I’ve made my choice.
Anne sat bolt upright, her hand instinctively reaching for the dagger beside her bed. Beads of cold sweat had collected on her brow, and her breathing was heavy. It had been two weeks since the events took place, and this had been the first sleep she had truly seen. Those words…the words she had hoped to never hear, rang in her ears as if Lineth was still in front of her. Hoping to find an escape from her thoughts, Anne quickly dressed herself and stepped out into the New Oarsmeet streets.
Pulling her cloak around her tightly despite the warmth and lack of breeze, Anne tried to appreciate the town before her. The drunken stupor in which many of the residents constantly lived was astounding, surely a coping mechanism for many. Hard winters, hungry nights, and far too much bloodshed in recent years had certainly taken its toll on morale, but between the hearty sea shanties bellowed from various taverns, the occasional tradesman sober enough to recognize the only remaining authority figure in the settlement, and the curious glances from children’s bedside windows, a stranger would have had no idea.
This town had been through so much in the last decade. An alliance born of the need to survive by naval sailors and pirates alike, Anne half expected the whole thing to fall apart to in-fighting within the month. Yet here it stood, ten years later. She prayed that the town wasn’t a mirror of herself, though: strong, even thriving on the surface, but hollow inside, just trying not to crumble in on itself.
Anne turned between two buildings as she saw two sailors drunkenly stumble around before her, not wishing to be disturbed. This was her first night back in New Oarsmeet since half of her crew had been taken from her, and she wished to be alone with her thoughts. No one could see her as she was: they needed strength now more than ever, and that was simply something she couldn’t be right now.
Leaning against the wooden wall of the building behind her, Anne couldn’t help but overhear the conversation between the two drunks, or at least what was left of it.
“I…*hic*…I don’t know, Tony,” she could hear one of them slur. “It just don’t seem right.”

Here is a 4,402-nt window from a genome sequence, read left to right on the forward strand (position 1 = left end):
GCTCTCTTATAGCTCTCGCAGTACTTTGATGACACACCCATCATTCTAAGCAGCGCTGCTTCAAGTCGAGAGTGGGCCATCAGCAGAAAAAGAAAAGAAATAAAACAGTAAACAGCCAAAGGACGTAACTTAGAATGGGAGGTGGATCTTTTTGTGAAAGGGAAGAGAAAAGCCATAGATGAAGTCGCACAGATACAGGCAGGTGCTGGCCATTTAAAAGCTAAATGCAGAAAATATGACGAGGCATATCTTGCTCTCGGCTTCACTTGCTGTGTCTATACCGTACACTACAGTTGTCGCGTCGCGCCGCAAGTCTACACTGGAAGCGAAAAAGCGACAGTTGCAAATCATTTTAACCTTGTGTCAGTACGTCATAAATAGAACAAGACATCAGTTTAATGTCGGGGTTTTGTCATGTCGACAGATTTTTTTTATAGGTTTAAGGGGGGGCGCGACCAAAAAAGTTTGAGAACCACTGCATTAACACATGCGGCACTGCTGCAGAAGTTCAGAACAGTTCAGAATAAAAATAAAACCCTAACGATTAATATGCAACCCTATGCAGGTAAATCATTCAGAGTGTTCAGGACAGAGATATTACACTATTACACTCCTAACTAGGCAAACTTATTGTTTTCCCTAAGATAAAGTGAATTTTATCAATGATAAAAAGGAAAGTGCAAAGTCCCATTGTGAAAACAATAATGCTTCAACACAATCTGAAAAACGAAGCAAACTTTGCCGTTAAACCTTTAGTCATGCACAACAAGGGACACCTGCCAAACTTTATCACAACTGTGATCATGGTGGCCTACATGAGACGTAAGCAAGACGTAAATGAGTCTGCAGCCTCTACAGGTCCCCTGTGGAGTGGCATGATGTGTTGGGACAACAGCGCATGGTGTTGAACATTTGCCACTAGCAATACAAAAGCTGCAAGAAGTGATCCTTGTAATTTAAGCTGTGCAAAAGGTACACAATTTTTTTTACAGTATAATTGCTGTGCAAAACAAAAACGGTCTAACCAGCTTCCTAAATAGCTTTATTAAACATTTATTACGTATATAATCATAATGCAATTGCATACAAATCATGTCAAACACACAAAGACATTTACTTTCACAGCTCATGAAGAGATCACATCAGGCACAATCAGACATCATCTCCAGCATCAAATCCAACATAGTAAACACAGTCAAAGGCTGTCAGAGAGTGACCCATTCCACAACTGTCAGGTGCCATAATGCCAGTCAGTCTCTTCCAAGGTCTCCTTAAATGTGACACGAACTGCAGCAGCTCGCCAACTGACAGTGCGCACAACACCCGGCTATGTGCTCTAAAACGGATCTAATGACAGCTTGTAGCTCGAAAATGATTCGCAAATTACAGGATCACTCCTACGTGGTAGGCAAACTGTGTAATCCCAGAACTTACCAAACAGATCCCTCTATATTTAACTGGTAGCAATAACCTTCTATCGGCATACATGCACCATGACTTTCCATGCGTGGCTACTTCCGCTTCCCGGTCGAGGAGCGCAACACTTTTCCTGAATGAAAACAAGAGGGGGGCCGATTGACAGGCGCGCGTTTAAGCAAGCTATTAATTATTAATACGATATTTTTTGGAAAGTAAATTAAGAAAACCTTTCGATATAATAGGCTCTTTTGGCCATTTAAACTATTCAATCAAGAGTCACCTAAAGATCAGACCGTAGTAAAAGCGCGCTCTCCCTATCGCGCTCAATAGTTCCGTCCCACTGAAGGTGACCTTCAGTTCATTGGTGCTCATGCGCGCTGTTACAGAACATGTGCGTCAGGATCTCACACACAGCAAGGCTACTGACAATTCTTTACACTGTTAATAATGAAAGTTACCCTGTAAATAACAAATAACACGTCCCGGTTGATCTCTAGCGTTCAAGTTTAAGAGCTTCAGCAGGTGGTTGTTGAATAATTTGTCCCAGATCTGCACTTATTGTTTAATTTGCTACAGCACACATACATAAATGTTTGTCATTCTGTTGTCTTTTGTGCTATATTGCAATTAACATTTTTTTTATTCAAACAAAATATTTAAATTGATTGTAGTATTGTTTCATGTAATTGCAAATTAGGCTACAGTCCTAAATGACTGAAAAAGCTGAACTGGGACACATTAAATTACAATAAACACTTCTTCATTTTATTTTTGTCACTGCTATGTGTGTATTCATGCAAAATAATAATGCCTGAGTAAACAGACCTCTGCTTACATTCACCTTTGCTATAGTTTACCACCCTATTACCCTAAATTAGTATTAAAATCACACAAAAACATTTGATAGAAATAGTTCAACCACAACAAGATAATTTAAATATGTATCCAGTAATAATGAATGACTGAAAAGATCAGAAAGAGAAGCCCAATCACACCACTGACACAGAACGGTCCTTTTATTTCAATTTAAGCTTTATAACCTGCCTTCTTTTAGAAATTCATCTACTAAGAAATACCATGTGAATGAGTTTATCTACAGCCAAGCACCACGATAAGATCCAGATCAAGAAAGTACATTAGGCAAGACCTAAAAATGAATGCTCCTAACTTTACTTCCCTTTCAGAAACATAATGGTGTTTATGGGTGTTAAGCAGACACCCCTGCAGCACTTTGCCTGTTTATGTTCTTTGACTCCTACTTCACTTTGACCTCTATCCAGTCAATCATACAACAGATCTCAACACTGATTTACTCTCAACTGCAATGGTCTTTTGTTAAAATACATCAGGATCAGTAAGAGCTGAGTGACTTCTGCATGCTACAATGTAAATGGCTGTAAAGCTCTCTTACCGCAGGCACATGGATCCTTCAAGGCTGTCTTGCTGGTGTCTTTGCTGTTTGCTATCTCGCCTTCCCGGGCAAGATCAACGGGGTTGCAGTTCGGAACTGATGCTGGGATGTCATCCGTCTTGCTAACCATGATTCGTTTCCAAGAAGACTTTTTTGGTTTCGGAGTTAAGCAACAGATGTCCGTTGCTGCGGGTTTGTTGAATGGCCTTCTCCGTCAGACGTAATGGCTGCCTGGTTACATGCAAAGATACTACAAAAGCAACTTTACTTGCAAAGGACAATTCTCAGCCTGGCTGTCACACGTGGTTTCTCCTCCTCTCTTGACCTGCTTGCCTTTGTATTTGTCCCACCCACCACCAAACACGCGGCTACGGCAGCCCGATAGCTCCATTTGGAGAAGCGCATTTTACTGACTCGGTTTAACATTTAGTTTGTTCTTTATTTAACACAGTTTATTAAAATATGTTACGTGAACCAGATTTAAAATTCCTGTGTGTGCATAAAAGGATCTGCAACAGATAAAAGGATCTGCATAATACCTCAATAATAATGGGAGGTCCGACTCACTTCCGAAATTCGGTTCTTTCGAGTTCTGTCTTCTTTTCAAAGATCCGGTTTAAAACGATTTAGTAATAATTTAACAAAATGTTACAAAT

“It ain’t, Mick,” the other replied. “But that’s just how it is. ‘Course she’s gonna go back to ‘im, after all he’s put her through.”
“Still, you’d think she woulda jus’ run away, if nothin’ else.”
“Yeah, but I guess she’s made her choice.”
Something in Anne’s brain snapped. She saw red, then she saw nothing. She came to a few seconds later, standing in the middle of the street with an overwhelming pain in her wrist. Tony’s face was in the dirt, a small pool of blood starting to form underneath his head. Mick was shouting for help, trying to fumble for some kind of weapon in his drunken haze. Confused, Anne pleaded with Mick to calm down, that she could help his friend, but only if he would relax and find a healer or a cleric. Eventually Mick dropped his sword and ran off, still screaming, but his tone was more concerned than frightened. Anne reached for the necklace she used as a focus for the Huntress’ magic when bursts of pain shot through her right hand up to her elbow. Looking down, a nasty bruise was already beginning to form, but it was much less serious than the wounds she had apparently inflicted on Tony. With her left hand she dug out the necklace and began the incantation, pulling Tony’s dwindling life force back into his body and staving off death for the time being. When the spell was complete, Anne said a quick prayer, thanking the Huntress for finding her when she had. Enough things had gone wrong recently; murder of one of the citizens under her protection was not an issue she needed now. Applying pressure to Tony’s wound, Anne waiting until Mick returned with a man known for his skill with divine magic.
As the cleric was fixing the rest of Tony’s face, Mick took the time to remind Anne of what had just happened, since she remembered none of it. When Anne had snapped, she ran from behind the building, punching Tony several times in the face and stomach, drawing her dagger with her left hand. When Mick had tried to intervene and protect his now-unconscious friend, Anne dropped the dagger and threw a punch at Mick’s head, missing wide and striking the stone wall behind him. Mick remembered hearing an awful crunch, then a lot of screaming. “Mostly me own, I reckon,” he tried to joke, though the fear was still present in his eyes.
Anne apologized profusely for her actions and was about to walk away, but stopped short as her curiosity got the better of her. “How did you know? Did word honestly reach you down here so quickly?”
“What do ye mean, ma’am?” Mick was truly confused now.
“The slave girl. Lineth. Who told you?”
“With all due respect, ma’am, what are you drinking? It’s either too strong, or not strong enough. I didn’t say nothin’ about the slave girl. Heck, I ain’t seen her or the Captain in months! I was talkin’ about that sweet lass Molly Malone. She keeps runnin’ back to that psycho Rupert, even though everyone knows he’s a cheatin’ little bastard. We’ve all seen the bruises, too. But I guess she’s made her decision, and there ain’t nothin’ we can do now, ma’am.”
The realization brought on by those words hit Anne like a ton of bricks. Her shattered wrist was excruciating and should probably be looked at, but more importantly, she would need to get her emotions in check. She needed to be strong like the people of New Oarsmeet, for the people of New Oarsmeet, and she could not be strong as long as she was tired, nor could she be stable when such a simple phrase, even out of context, could anger her so badly. Tomorrow, she thought to herself. Tomorrow I will fix everything.
Tomorrow came and went.